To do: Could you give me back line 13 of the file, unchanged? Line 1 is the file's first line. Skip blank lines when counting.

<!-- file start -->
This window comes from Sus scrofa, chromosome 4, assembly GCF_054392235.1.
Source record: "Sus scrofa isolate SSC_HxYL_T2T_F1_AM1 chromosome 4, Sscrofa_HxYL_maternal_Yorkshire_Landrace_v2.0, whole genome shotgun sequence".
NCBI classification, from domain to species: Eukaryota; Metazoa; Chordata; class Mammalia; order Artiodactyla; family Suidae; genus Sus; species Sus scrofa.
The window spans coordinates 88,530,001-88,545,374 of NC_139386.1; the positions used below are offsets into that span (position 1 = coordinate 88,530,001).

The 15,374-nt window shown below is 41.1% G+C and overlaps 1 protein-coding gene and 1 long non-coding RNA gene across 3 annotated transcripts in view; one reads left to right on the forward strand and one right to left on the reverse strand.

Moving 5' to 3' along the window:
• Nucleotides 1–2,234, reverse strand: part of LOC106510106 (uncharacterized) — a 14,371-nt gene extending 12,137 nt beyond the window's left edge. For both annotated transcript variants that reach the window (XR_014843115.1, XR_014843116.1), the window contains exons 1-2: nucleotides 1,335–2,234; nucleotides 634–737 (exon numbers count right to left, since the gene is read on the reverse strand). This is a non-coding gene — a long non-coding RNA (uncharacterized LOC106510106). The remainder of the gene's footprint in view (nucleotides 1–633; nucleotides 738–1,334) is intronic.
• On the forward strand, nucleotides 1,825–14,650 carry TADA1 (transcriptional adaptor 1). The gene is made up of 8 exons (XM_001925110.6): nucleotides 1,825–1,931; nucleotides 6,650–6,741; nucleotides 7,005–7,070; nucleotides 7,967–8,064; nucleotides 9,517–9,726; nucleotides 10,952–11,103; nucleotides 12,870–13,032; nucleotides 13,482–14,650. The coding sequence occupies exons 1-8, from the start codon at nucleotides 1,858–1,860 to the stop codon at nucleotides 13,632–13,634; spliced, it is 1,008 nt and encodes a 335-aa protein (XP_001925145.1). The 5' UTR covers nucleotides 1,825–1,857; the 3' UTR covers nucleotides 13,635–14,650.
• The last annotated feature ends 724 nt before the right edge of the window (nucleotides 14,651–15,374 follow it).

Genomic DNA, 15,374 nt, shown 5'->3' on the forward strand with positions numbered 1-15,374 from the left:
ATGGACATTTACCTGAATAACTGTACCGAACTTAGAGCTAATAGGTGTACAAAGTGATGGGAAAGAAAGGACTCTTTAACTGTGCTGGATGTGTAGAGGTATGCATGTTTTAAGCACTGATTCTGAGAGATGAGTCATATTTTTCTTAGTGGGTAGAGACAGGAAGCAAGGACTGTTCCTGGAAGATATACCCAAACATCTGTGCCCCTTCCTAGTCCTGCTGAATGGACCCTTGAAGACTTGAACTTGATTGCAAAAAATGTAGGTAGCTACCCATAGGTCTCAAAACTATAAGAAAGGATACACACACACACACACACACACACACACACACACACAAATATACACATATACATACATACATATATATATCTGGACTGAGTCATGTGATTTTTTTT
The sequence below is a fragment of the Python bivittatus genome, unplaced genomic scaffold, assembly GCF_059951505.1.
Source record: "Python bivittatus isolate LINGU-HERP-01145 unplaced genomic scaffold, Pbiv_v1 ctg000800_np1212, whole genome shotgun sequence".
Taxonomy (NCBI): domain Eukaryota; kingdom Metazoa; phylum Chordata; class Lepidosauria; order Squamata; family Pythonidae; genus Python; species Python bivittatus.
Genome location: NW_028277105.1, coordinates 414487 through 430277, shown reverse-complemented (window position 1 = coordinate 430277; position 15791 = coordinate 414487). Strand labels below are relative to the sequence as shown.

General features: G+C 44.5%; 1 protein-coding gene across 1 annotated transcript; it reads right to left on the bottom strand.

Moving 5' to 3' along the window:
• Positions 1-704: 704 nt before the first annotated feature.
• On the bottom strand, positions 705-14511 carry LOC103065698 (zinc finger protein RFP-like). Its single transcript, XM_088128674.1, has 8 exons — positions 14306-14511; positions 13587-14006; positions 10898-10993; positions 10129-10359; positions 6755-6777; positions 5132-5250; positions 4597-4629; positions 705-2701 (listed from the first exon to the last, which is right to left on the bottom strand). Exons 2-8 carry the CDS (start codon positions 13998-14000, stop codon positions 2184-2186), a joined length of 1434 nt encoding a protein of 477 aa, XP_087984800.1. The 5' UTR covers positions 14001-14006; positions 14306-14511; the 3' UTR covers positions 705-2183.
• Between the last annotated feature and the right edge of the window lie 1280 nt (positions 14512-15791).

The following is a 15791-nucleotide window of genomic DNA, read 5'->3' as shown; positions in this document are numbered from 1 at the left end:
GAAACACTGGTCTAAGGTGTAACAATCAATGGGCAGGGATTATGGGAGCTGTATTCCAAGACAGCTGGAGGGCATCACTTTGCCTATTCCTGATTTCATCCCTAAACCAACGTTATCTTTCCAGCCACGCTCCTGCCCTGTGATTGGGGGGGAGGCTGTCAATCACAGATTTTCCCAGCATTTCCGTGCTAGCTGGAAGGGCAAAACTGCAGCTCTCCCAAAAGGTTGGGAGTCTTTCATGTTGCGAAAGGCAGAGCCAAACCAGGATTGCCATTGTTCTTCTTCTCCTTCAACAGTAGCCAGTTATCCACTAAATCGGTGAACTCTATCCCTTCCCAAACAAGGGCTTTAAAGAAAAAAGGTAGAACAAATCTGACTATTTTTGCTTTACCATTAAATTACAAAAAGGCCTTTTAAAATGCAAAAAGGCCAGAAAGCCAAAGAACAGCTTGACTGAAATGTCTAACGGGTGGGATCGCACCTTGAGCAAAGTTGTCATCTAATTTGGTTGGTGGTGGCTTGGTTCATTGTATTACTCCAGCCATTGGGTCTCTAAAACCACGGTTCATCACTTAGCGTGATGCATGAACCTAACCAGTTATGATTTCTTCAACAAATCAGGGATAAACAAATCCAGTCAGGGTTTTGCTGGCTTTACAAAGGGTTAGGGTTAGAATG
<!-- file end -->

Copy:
Source record: "Python bivittatus isolate LINGU-HERP-01145 unplaced genomic scaffold, Pbiv_v1 ctg000800_np1212, whole genome shotgun sequence".